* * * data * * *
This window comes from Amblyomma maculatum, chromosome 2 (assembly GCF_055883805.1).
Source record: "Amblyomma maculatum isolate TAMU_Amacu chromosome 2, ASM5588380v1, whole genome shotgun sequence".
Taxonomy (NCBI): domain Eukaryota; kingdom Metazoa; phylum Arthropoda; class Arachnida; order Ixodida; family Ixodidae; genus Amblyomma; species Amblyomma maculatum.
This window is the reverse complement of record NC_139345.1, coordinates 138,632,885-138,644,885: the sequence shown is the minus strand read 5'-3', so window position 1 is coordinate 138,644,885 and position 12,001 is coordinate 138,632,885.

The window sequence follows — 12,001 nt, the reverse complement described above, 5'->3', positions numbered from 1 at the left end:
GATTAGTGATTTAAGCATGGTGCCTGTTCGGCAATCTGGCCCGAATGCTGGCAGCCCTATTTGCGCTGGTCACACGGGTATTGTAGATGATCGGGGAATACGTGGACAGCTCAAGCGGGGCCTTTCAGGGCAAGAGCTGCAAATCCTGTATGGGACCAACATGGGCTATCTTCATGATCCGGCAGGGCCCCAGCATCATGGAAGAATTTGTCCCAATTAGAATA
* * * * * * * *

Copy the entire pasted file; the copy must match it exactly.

This window comes from Amblyomma maculatum, chromosome 2 (assembly GCF_055883805.1).
Source record: "Amblyomma maculatum isolate TAMU_Amacu chromosome 2, ASM5588380v1, whole genome shotgun sequence".
Taxonomy (NCBI): domain Eukaryota; kingdom Metazoa; phylum Arthropoda; class Arachnida; order Ixodida; family Ixodidae; genus Amblyomma; species Amblyomma maculatum.
This window is the reverse complement of record NC_139345.1, coordinates 138,632,885-138,644,885: the sequence shown is the minus strand read 5'-3', so window position 1 is coordinate 138,644,885 and position 12,001 is coordinate 138,632,885.

The window sequence follows — 12,001 nt, the reverse complement described above, 5'->3', positions numbered from 1 at the left end:
GATTAGTGATTTAAGCATGGTGCCTGTTCGGCAATCTGGCCCGAATGCTGGCAGCCCTATTTGCGCTGGTCACACGGGTATTGTAGATGATCGGGGAATACGTGGACAGCTCAAGCGGGGCCTTTCAGGGCAAGAGCTGCAAATCCTGTATGGGACCAACATGGGCTATCTTCATGATCCGGCAGGGCCCCAGCATCATGGAAGAATTTGTCCCAATTAGAATA